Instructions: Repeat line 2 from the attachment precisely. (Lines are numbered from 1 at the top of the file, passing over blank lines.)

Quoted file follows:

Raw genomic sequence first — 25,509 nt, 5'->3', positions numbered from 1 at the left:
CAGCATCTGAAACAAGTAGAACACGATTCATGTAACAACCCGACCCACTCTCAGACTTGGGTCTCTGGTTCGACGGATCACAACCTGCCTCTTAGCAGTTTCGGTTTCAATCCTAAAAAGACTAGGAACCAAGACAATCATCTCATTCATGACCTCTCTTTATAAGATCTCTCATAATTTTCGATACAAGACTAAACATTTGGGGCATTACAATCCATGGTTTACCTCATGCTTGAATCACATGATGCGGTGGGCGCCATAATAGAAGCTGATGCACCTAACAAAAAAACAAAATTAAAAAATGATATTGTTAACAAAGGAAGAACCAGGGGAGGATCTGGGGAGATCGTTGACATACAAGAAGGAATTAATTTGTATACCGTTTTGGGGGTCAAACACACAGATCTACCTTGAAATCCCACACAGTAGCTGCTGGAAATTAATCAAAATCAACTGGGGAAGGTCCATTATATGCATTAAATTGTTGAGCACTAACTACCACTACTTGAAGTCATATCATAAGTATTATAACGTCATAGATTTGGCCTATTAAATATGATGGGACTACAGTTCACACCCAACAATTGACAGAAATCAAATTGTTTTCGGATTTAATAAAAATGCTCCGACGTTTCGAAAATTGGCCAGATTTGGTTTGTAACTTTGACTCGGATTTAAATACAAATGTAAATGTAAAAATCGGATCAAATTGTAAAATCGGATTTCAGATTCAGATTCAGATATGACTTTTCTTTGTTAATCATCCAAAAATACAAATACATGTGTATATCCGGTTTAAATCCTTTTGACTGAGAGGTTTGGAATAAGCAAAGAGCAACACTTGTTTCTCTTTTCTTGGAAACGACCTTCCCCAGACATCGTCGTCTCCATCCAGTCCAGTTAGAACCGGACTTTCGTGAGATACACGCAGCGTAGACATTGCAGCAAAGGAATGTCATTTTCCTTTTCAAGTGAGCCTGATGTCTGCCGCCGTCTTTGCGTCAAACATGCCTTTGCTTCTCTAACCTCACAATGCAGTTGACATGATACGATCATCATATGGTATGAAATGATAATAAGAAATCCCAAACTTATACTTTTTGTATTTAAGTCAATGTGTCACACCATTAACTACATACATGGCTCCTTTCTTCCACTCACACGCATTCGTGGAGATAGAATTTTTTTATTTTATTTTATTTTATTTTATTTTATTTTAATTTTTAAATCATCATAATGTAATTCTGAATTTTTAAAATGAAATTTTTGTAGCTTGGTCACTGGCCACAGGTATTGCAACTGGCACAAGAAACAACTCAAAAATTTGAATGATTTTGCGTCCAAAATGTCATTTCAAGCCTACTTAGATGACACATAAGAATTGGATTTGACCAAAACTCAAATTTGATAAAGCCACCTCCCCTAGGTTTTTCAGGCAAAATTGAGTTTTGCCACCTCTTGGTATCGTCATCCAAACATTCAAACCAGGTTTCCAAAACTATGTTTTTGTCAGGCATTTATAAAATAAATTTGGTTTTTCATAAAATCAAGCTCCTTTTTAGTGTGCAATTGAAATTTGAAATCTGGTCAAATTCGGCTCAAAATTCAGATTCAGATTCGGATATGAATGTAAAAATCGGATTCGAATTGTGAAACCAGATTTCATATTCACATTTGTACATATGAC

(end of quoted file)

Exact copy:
CAGCATCTGAAACAAGTAGAACACGATTCATGTAACAACCCGACCCACTCTCAGACTTGGGTCTCTGGTTCGACGGATCACAACCTGCCTCTTAGCAGTTTCGGTTTCAATCCTAAAAAGACTAGGAACCAAGACAATCATCTCATTCATGACCTCTCTTTATAAGATCTCTCATAATTTTCGATACAAGACTAAACATTTGGGGCATTACAATCCATGGTTTACCTCATGCTTGAATCACATGATGCGGTGGGCGCCATAATAGAAGCTGATGCACCTAACAAAAAAACAAAATTAAAAAATGATATTGTTAACAAAGGAAGAACCAGGGGAGGATCTGGGGAGATCGTTGACATACAAGAAGGAATTAATTTGTATACCGTTTTGGGGGTCAAACACACAGATCTACCTTGAAATCCCACACAGTAGCTGCTGGAAATTAATCAAAATCAACTGGGGAAGGTCCATTATATGCATTAAATTGTTGAGCACTAACTACCACTACTTGAAGTCATATCATAAGTATTATAACGTCATAGATTTGGCCTATTAAATATGATGGGACTACAGTTCACACCCAACAATTGACAGAAATCAAATTGTTTTCGGATTTAATAAAAATGCTCCGACGTTTCGAAAATTGGCCAGATTTGGTTTGTAACTTTGACTCGGATTTAAATACAAATGTAAATGTAAAAATCGGATCAAATTGTAAAATCGGATTTCAGATTCAGATTCAGATATGACTTTTCTTTGTTAATCATCCAAAAATACAAATACATGTGTATATCCGGTTTAAATCCTTTTGACTGAGAGGTTTGGAATAAGCAAAGAGCAACACTTGTTTCTCTTTTCTTGGAAACGACCTTCCCCAGACATCGTCGTCTCCATCCAGTCCAGTTAGAACCGGACTTTCGTGAGATACACGCAGCGTAGACATTGCAGCAAAGGAATGTCATTTTCCTTTTCAAGTGAGCCTGATGTCTGCCGCCGTCTTTGCGTCAAACATGCCTTTGCTTCTCTAACCTCACAATGCAGTTGACATGATACGATCATCATATGGTATGAAATGATAATAAGAAATCCCAAACTTATACTTTTTGTATTTAAGTCAATGTGTCACACCATTAACTACATACATGGCTCCTTTCTTCCACTCACACGCATTCGTGGAGATAGAATTTTTTTATTTTATTTTATTTTATTTTATTTTATTTTAATTTTTAAATCATCATAATGTAATTCTGAATTTTTAAAATGAAATTTTTGTAGCTTGGTCACTGGCCACAGGTATTGCAACTGGCACAAGAAACAACTCAAAAATTTGAATGATTTTGCGTCCAAAATGTCATTTCAAGCCTACTTAGATGACACATAAGAATTGGATTTGACCAAAACTCAAATTTGATAAAGCCACCTCCCCTAGGTTTTTCAGGCAAAATTGAGTTTTGCCACCTCTTGGTATCGTCATCCAAACATTCAAACCAGGTTTCCAAAACTATGTTTTTGTCAGGCATTTATAAAATAAATTTGGTTTTTCATAAAATCAAGCTCCTTTTTAGTGTGCAATTGAAATTTGAAATCTGGTCAAATTCGGCTCAAAATTCAGATTCAGATTCGGATATGAATGTAAAAATCGGATTCGAATTGTGAAACCAGATTTCATATTCACATTTGTACATATGAC